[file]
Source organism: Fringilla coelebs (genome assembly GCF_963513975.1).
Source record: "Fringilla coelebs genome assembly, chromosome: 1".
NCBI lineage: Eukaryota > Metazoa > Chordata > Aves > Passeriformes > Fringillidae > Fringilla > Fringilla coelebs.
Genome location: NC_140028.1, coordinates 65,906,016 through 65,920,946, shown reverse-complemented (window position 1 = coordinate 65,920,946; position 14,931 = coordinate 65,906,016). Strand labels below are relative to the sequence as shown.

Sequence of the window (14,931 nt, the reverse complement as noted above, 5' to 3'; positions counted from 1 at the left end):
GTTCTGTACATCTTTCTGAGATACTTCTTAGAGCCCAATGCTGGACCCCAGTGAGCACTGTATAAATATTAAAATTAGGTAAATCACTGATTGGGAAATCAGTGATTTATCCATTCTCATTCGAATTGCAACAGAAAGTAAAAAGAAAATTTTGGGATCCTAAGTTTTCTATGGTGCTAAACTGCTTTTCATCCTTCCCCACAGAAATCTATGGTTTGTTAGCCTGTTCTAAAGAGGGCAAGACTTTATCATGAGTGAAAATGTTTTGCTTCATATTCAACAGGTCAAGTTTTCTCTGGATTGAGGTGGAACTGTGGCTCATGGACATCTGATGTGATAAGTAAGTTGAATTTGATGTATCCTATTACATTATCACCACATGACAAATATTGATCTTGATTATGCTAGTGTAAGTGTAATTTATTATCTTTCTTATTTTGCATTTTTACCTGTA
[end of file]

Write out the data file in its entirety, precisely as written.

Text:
Source organism: Fringilla coelebs (genome assembly GCF_963513975.1).
Source record: "Fringilla coelebs genome assembly, chromosome: 1".
NCBI lineage: Eukaryota > Metazoa > Chordata > Aves > Passeriformes > Fringillidae > Fringilla > Fringilla coelebs.
Genome location: NC_140028.1, coordinates 65,906,016 through 65,920,946, shown reverse-complemented (window position 1 = coordinate 65,920,946; position 14,931 = coordinate 65,906,016). Strand labels below are relative to the sequence as shown.

Sequence of the window (14,931 nt, the reverse complement as noted above, 5' to 3'; positions counted from 1 at the left end):
GTTCTGTACATCTTTCTGAGATACTTCTTAGAGCCCAATGCTGGACCCCAGTGAGCACTGTATAAATATTAAAATTAGGTAAATCACTGATTGGGAAATCAGTGATTTATCCATTCTCATTCGAATTGCAACAGAAAGTAAAAAGAAAATTTTGGGATCCTAAGTTTTCTATGGTGCTAAACTGCTTTTCATCCTTCCCCACAGAAATCTATGGTTTGTTAGCCTGTTCTAAAGAGGGCAAGACTTTATCATGAGTGAAAATGTTTTGCTTCATATTCAACAGGTCAAGTTTTCTCTGGATTGAGGTGGAACTGTGGCTCATGGACATCTGATGTGATAAGTAAGTTGAATTTGATGTATCCTATTACATTATCACCACATGACAAATATTGATCTTGATTATGCTAGTGTAAGTGTAATTTATTATCTTTCTTATTTTGCATTTTTACCTGTA